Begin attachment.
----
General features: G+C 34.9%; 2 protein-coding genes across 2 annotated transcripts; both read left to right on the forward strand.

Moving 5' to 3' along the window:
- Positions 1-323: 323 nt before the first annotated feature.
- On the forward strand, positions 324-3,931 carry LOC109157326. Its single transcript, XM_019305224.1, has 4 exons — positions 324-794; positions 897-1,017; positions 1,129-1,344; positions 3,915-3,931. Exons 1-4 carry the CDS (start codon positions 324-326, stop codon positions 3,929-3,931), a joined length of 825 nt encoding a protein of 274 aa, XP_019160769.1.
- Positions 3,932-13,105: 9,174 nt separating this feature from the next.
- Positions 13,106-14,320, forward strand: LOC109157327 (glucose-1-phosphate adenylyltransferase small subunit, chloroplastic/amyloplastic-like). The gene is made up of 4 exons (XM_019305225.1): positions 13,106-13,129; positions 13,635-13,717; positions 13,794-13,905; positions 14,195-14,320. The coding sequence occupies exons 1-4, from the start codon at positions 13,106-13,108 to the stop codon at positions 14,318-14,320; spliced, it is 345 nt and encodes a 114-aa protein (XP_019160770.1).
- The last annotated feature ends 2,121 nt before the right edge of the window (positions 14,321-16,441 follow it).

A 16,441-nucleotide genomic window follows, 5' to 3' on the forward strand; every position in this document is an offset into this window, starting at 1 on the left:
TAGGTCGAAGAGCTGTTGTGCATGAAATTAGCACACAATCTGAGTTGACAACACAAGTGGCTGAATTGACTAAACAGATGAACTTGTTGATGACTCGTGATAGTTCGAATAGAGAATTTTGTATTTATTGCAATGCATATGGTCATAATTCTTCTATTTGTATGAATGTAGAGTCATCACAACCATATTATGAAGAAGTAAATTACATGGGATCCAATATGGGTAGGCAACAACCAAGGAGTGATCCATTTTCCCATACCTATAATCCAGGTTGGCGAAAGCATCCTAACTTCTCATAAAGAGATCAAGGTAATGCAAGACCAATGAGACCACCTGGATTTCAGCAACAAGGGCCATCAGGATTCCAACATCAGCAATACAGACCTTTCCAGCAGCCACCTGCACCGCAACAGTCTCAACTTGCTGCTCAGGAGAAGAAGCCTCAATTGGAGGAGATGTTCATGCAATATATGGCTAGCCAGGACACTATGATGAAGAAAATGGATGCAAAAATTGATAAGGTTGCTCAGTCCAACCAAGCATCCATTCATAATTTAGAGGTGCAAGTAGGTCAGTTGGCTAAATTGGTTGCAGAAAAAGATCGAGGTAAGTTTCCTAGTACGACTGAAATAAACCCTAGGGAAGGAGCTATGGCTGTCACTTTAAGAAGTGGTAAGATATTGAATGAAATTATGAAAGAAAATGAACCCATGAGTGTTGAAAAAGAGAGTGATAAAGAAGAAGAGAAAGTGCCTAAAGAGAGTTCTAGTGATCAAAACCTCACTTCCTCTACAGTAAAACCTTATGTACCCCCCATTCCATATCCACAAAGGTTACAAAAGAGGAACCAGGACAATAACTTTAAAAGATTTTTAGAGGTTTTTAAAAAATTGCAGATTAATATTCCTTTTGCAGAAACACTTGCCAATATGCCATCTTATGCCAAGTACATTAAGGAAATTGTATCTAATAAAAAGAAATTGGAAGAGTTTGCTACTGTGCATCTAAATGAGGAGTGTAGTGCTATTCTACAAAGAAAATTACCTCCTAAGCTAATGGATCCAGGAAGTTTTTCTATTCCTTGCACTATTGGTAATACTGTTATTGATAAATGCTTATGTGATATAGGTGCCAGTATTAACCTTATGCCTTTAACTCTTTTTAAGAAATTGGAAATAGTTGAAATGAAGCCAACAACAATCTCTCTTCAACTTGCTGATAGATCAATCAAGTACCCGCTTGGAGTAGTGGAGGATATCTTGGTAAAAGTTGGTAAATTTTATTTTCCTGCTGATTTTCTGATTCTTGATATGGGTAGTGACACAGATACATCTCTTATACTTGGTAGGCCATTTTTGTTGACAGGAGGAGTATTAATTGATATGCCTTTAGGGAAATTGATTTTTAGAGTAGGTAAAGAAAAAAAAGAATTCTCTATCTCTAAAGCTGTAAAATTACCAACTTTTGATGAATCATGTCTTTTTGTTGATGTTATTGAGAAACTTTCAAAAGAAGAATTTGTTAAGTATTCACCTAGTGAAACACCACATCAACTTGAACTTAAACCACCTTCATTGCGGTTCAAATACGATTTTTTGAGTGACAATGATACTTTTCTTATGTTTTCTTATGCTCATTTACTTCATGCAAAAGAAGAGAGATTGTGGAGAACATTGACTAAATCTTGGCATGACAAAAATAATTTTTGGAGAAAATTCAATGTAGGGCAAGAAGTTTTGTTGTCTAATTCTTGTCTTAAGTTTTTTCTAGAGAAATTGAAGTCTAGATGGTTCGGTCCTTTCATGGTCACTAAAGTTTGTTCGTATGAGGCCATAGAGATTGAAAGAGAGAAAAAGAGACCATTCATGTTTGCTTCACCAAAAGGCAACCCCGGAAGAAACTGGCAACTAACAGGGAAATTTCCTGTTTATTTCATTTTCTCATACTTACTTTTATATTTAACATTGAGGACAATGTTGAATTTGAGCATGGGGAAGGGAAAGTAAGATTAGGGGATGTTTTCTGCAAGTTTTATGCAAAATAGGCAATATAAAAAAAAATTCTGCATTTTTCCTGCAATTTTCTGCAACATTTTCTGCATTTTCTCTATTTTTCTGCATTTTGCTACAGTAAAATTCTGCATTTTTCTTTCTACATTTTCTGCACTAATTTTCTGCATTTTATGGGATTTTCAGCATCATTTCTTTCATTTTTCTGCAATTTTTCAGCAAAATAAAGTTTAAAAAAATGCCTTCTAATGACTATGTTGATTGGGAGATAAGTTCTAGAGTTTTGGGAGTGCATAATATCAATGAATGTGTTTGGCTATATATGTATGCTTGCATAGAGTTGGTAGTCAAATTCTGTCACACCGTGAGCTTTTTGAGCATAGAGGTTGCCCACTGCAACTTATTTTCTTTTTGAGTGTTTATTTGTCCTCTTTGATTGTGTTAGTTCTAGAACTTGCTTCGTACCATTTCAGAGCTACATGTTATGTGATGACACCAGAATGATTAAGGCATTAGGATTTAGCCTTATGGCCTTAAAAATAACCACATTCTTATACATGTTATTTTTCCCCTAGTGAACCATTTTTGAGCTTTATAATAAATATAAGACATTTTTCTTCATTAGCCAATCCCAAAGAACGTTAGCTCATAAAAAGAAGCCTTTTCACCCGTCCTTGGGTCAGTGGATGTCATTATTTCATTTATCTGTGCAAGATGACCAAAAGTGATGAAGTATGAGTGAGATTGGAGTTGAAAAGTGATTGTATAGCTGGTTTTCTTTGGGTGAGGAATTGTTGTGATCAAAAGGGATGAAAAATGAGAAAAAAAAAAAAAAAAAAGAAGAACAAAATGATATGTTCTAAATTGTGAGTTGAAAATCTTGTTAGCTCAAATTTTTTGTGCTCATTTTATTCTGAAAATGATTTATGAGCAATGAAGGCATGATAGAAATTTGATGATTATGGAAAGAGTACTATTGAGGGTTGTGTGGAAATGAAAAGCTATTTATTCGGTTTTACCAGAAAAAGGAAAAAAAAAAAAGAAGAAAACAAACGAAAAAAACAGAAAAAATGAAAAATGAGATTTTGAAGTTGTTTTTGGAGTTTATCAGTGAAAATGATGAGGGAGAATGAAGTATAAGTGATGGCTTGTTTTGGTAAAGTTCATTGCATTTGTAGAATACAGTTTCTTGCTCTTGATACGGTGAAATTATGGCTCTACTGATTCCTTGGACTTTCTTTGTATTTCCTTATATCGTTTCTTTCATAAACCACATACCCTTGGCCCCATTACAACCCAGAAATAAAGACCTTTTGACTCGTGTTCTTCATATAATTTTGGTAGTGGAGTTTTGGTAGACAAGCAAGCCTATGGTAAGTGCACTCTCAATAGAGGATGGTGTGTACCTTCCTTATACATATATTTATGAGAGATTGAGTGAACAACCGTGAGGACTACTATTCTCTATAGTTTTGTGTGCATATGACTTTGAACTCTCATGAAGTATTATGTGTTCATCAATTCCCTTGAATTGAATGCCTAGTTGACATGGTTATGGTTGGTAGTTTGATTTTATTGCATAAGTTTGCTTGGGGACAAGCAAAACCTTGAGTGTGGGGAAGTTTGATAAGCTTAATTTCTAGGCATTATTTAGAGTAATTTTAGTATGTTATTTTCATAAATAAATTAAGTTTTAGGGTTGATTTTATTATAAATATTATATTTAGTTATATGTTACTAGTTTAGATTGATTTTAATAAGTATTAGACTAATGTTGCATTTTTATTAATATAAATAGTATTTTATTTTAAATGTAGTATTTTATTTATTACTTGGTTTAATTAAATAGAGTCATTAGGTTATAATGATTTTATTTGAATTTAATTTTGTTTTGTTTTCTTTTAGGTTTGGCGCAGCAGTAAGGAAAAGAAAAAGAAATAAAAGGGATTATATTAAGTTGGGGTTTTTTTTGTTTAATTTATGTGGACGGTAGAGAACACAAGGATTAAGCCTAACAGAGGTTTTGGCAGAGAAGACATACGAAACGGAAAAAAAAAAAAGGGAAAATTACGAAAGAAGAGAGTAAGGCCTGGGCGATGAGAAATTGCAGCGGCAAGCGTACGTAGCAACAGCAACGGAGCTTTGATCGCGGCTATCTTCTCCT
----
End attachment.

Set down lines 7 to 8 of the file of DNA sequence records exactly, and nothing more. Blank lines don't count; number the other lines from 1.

- The last annotated feature ends 2,121 nt before the right edge of the window (positions 14,321-16,441 follow it).

A 16,441-nucleotide genomic window follows, 5' to 3' on the forward strand; every position in this document is an offset into this window, starting at 1 on the left: